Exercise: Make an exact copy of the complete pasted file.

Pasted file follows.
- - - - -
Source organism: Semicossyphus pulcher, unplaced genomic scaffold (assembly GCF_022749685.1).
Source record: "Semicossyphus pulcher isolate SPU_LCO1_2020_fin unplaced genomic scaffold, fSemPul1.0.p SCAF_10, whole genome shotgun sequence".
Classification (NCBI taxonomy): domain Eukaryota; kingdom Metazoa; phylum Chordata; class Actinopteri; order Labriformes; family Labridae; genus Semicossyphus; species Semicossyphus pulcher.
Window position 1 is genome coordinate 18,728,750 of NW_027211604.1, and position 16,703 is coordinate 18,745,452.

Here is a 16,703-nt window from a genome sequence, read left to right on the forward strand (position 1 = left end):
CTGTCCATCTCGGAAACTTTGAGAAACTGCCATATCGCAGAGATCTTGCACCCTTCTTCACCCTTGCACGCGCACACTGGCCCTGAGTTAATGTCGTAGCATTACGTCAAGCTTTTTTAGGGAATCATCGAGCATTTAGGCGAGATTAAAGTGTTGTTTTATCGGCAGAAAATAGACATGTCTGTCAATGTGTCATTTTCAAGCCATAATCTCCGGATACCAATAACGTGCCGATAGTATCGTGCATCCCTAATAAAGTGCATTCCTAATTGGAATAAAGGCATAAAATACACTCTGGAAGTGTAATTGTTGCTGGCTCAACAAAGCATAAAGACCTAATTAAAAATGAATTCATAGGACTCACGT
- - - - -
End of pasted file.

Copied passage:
Source organism: Semicossyphus pulcher, unplaced genomic scaffold (assembly GCF_022749685.1).
Source record: "Semicossyphus pulcher isolate SPU_LCO1_2020_fin unplaced genomic scaffold, fSemPul1.0.p SCAF_10, whole genome shotgun sequence".
Classification (NCBI taxonomy): domain Eukaryota; kingdom Metazoa; phylum Chordata; class Actinopteri; order Labriformes; family Labridae; genus Semicossyphus; species Semicossyphus pulcher.
Window position 1 is genome coordinate 18,728,750 of NW_027211604.1, and position 16,703 is coordinate 18,745,452.

Here is a 16,703-nt window from a genome sequence, read left to right on the forward strand (position 1 = left end):
CTGTCCATCTCGGAAACTTTGAGAAACTGCCATATCGCAGAGATCTTGCACCCTTCTTCACCCTTGCACGCGCACACTGGCCCTGAGTTAATGTCGTAGCATTACGTCAAGCTTTTTTAGGGAATCATCGAGCATTTAGGCGAGATTAAAGTGTTGTTTTATCGGCAGAAAATAGACATGTCTGTCAATGTGTCATTTTCAAGCCATAATCTCCGGATACCAATAACGTGCCGATAGTATCGTGCATCCCTAATAAAGTGCATTCCTAATTGGAATAAAGGCATAAAATACACTCTGGAAGTGTAATTGTTGCTGGCTCAACAAAGCATAAAGACCTAATTAAAAATGAATTCATAGGACTCACGT